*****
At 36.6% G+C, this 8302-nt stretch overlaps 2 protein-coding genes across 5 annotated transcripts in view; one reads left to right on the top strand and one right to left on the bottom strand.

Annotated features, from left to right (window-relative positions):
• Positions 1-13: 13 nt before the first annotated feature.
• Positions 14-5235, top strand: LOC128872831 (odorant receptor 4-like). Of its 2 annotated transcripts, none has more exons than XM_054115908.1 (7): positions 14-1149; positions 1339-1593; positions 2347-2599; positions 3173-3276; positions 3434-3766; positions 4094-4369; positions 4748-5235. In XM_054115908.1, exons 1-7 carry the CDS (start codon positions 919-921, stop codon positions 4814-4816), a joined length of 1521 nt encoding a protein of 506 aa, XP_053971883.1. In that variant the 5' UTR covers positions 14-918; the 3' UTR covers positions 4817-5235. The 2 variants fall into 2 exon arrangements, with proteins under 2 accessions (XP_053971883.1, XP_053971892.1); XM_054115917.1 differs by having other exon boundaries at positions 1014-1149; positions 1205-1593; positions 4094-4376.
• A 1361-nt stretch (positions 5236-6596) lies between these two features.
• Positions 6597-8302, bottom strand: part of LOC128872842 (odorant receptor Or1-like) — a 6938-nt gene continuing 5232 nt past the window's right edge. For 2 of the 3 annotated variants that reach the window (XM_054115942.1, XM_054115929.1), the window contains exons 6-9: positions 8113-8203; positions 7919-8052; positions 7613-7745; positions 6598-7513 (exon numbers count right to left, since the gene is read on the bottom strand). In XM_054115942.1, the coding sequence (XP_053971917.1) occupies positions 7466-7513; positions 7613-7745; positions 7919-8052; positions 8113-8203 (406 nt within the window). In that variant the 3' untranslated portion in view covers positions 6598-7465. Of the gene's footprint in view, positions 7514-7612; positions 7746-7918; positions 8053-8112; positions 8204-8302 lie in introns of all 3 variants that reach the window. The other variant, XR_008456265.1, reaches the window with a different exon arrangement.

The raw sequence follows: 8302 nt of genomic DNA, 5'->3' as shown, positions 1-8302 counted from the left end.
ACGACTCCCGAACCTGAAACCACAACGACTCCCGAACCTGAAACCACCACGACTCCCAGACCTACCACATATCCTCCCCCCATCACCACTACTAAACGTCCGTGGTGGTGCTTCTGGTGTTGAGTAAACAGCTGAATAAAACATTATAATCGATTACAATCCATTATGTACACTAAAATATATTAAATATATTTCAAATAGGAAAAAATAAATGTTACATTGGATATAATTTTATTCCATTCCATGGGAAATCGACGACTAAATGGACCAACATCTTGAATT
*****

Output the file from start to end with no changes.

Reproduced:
At 36.6% G+C, this 8302-nt stretch overlaps 2 protein-coding genes across 5 annotated transcripts in view; one reads left to right on the top strand and one right to left on the bottom strand.

Annotated features, from left to right (window-relative positions):
• Positions 1-13: 13 nt before the first annotated feature.
• Positions 14-5235, top strand: LOC128872831 (odorant receptor 4-like). Of its 2 annotated transcripts, none has more exons than XM_054115908.1 (7): positions 14-1149; positions 1339-1593; positions 2347-2599; positions 3173-3276; positions 3434-3766; positions 4094-4369; positions 4748-5235. In XM_054115908.1, exons 1-7 carry the CDS (start codon positions 919-921, stop codon positions 4814-4816), a joined length of 1521 nt encoding a protein of 506 aa, XP_053971883.1. In that variant the 5' UTR covers positions 14-918; the 3' UTR covers positions 4817-5235. The 2 variants fall into 2 exon arrangements, with proteins under 2 accessions (XP_053971883.1, XP_053971892.1); XM_054115917.1 differs by having other exon boundaries at positions 1014-1149; positions 1205-1593; positions 4094-4376.
• A 1361-nt stretch (positions 5236-6596) lies between these two features.
• Positions 6597-8302, bottom strand: part of LOC128872842 (odorant receptor Or1-like) — a 6938-nt gene continuing 5232 nt past the window's right edge. For 2 of the 3 annotated variants that reach the window (XM_054115942.1, XM_054115929.1), the window contains exons 6-9: positions 8113-8203; positions 7919-8052; positions 7613-7745; positions 6598-7513 (exon numbers count right to left, since the gene is read on the bottom strand). In XM_054115942.1, the coding sequence (XP_053971917.1) occupies positions 7466-7513; positions 7613-7745; positions 7919-8052; positions 8113-8203 (406 nt within the window). In that variant the 3' untranslated portion in view covers positions 6598-7465. Of the gene's footprint in view, positions 7514-7612; positions 7746-7918; positions 8053-8112; positions 8204-8302 lie in introns of all 3 variants that reach the window. The other variant, XR_008456265.1, reaches the window with a different exon arrangement.

The raw sequence follows: 8302 nt of genomic DNA, 5'->3' as shown, positions 1-8302 counted from the left end.
ACGACTCCCGAACCTGAAACCACAACGACTCCCGAACCTGAAACCACCACGACTCCCAGACCTACCACATATCCTCCCCCCATCACCACTACTAAACGTCCGTGGTGGTGCTTCTGGTGTTGAGTAAACAGCTGAATAAAACATTATAATCGATTACAATCCATTATGTACACTAAAATATATTAAATATATTTCAAATAGGAAAAAATAAATGTTACATTGGATATAATTTTATTCCATTCCATGGGAAATCGACGACTAAATGGACCAACATCTTGAATT